Why public policy must adjust to new energy source preference
Support for renewable energy sources such as solar and wind is linked to a belief that climate change will be catastrophic, while supporters of nuclear power tend to be less concerned about climate risks, says a study from the Energy Policy Research Group at Cambridge Judge Business School.
That's the topic of a study published in the December issue of the journal Energy, which finds that people's preferred energy source is related to respondents' views on the anticipated impact of climate change.
Specifically, people who believe that climate change will be catastrophic tend to prefer renewable energy sources such as solar and wind, while those less concerned about climate change are more favorable towards nuclear power. The study also finds that people prefer energy sources about which they are more knowledgeable or familiar.
How gender, education and politics influence energy preferences
Among other findings:
- Men are more likely to prefer solar, wind and nuclear energy, while women prefer biomass energy, although the gender effect is, by far, strongest for nuclear power. Women are much less positive about using nuclear power.
- Individuals with a higher level of scientific education are more likely to prefer solar energy.
- Those with more right-wing political orientation tend to prefer biomass and nuclear especially, but there was no relationship found between ideology and wind or solar.
The study, titled "Determinants of public preferences on low-carbon energy sources: Evidence from the United Kingdom," was co-authored by Juyong Lee of the Energy Policy Research Group (EPRG) at Cambridge Judge and Changwon National University in Korea, and by David Reiner, Professor of Technology Policy at Cambridge Judge Business School and Assistant Director of EPRG.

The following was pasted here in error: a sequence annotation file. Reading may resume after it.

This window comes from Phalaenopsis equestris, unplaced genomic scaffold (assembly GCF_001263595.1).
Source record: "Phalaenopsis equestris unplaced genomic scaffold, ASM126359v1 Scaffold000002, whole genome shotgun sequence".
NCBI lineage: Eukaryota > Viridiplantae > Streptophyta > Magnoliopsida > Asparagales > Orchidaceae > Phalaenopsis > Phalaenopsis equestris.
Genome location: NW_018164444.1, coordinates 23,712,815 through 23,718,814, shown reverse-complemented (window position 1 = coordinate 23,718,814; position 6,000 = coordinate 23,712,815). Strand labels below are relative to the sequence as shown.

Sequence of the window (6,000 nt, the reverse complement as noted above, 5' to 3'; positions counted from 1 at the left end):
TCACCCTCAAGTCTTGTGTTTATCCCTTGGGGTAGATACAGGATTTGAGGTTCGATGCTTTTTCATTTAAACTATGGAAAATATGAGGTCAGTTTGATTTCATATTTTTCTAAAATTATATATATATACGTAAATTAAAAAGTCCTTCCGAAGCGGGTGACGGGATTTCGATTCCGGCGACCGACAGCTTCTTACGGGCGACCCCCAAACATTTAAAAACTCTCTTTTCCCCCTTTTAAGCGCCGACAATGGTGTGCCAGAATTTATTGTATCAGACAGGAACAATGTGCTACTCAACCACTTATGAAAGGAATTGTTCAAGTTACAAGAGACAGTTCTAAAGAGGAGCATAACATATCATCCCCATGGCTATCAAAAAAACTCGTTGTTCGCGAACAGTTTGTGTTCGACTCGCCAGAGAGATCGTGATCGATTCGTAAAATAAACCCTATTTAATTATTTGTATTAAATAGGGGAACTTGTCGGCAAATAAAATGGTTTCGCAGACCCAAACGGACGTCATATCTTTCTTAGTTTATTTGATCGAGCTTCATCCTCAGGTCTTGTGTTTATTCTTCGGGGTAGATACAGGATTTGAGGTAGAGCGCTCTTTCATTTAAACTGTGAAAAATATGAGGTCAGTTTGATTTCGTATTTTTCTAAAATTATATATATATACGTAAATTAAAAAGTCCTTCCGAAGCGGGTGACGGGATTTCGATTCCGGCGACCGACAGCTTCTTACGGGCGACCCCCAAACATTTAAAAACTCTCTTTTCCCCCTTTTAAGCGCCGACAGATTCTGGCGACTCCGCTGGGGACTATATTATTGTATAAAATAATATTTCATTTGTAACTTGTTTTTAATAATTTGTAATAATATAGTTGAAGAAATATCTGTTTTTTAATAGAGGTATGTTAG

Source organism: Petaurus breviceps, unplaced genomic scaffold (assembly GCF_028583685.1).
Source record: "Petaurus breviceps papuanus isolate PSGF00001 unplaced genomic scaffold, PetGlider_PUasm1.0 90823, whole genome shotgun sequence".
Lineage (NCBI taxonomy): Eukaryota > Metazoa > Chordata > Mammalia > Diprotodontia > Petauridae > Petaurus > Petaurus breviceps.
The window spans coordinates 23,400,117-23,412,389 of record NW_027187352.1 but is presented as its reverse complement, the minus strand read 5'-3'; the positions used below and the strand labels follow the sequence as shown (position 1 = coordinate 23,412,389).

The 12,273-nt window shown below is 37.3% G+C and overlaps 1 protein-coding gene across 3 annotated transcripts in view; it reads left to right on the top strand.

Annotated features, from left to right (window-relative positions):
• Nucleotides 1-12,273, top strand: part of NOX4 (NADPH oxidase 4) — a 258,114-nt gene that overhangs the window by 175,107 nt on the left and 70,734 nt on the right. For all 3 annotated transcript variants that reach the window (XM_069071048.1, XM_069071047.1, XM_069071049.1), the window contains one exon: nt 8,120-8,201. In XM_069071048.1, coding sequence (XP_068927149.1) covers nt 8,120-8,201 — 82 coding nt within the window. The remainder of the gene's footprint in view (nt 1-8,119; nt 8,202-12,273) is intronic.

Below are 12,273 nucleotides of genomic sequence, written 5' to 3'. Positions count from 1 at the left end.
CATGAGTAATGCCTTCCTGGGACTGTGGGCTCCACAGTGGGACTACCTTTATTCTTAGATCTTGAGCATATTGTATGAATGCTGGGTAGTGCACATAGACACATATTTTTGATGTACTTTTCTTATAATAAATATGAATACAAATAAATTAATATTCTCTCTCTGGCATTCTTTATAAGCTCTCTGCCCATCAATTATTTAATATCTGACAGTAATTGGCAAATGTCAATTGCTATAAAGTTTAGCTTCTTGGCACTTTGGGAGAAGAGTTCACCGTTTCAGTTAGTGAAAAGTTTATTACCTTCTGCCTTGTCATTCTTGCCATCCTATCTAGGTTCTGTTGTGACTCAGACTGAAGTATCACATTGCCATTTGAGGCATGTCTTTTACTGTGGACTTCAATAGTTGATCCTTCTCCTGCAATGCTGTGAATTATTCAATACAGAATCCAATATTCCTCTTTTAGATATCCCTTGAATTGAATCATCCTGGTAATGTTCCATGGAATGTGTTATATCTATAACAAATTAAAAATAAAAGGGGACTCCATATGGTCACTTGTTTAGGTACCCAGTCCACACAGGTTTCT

The study's results highlight the importance of adjusting energy transition policies to take into account people's acceptance of low-carbon energy sources.
Why policy must examine preferences of key demographic groups
"It's not sufficient to provide a composite view of how the public view low-carbon energy sources," says co-author David Reiner. "It's important to consider public awareness and preference of specific energy sources and technologies, particularly among certain demographic groups.
"The challenge of addressing climate change is daunting and will involve every sector and every individual and will likely require every option available. It is also important to clarify certain misperceptions—for example, we do not find that older or more conservative people are any less supportive of renewables such as wind or solar than younger or more liberal individuals. We hope these findings will help inform government policy."
The study describes how decarbonizing the electric power sector is a key first step in achieving the goals of the 2015 Paris Agreement on climate change adopted by196 Parties at the UN Climate Change Conference (COP21); the U.K. has been a leader in reducing its proportion of coal-generated power generation to single-digit percentages, and the UK's ambitions have equalled or exceeded the EU's since Brexit.
While some previous studies have shown a strong link between public trust in government policy and public acceptance of low-carbon energy sources, the new study found that only support for biomass energy increases along with public trust in government policy on climate change.
"On the other hand, respondents who prefer solar and wind energy tend to view companies rather than government as playing a more significant role in addressing climate change," the paper says.